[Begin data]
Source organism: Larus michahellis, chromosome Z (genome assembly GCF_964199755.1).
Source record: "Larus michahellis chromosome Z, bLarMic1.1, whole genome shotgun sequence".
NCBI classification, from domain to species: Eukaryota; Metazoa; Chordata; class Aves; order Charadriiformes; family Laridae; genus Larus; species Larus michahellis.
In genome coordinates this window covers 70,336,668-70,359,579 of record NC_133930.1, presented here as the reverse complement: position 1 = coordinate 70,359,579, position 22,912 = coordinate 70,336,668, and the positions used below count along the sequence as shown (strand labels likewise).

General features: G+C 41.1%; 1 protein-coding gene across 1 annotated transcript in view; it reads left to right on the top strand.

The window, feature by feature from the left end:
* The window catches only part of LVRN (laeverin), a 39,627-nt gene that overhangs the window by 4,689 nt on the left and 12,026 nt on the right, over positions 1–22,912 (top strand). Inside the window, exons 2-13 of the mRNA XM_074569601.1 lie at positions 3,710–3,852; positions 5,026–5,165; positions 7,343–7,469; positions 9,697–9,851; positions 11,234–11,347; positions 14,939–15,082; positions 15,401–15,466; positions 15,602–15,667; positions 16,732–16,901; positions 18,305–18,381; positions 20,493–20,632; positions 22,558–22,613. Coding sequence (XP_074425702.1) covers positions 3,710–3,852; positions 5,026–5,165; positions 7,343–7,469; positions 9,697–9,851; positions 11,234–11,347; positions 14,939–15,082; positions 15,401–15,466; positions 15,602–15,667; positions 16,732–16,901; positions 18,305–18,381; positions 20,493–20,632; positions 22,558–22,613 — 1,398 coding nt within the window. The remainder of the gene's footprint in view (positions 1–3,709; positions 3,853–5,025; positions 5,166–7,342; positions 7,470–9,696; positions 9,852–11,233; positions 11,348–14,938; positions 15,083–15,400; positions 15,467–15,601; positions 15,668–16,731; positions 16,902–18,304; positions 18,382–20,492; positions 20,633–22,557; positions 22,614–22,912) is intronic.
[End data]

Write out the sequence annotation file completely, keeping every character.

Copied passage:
Source organism: Larus michahellis, chromosome Z (genome assembly GCF_964199755.1).
Source record: "Larus michahellis chromosome Z, bLarMic1.1, whole genome shotgun sequence".
NCBI classification, from domain to species: Eukaryota; Metazoa; Chordata; class Aves; order Charadriiformes; family Laridae; genus Larus; species Larus michahellis.
In genome coordinates this window covers 70,336,668-70,359,579 of record NC_133930.1, presented here as the reverse complement: position 1 = coordinate 70,359,579, position 22,912 = coordinate 70,336,668, and the positions used below count along the sequence as shown (strand labels likewise).

General features: G+C 41.1%; 1 protein-coding gene across 1 annotated transcript in view; it reads left to right on the top strand.

The window, feature by feature from the left end:
* The window catches only part of LVRN (laeverin), a 39,627-nt gene that overhangs the window by 4,689 nt on the left and 12,026 nt on the right, over positions 1–22,912 (top strand). Inside the window, exons 2-13 of the mRNA XM_074569601.1 lie at positions 3,710–3,852; positions 5,026–5,165; positions 7,343–7,469; positions 9,697–9,851; positions 11,234–11,347; positions 14,939–15,082; positions 15,401–15,466; positions 15,602–15,667; positions 16,732–16,901; positions 18,305–18,381; positions 20,493–20,632; positions 22,558–22,613. Coding sequence (XP_074425702.1) covers positions 3,710–3,852; positions 5,026–5,165; positions 7,343–7,469; positions 9,697–9,851; positions 11,234–11,347; positions 14,939–15,082; positions 15,401–15,466; positions 15,602–15,667; positions 16,732–16,901; positions 18,305–18,381; positions 20,493–20,632; positions 22,558–22,613 — 1,398 coding nt within the window. The remainder of the gene's footprint in view (positions 1–3,709; positions 3,853–5,025; positions 5,166–7,342; positions 7,470–9,696; positions 9,852–11,233; positions 11,348–14,938; positions 15,083–15,400; positions 15,467–15,601; positions 15,668–16,731; positions 16,902–18,304; positions 18,382–20,492; positions 20,633–22,557; positions 22,614–22,912) is intronic.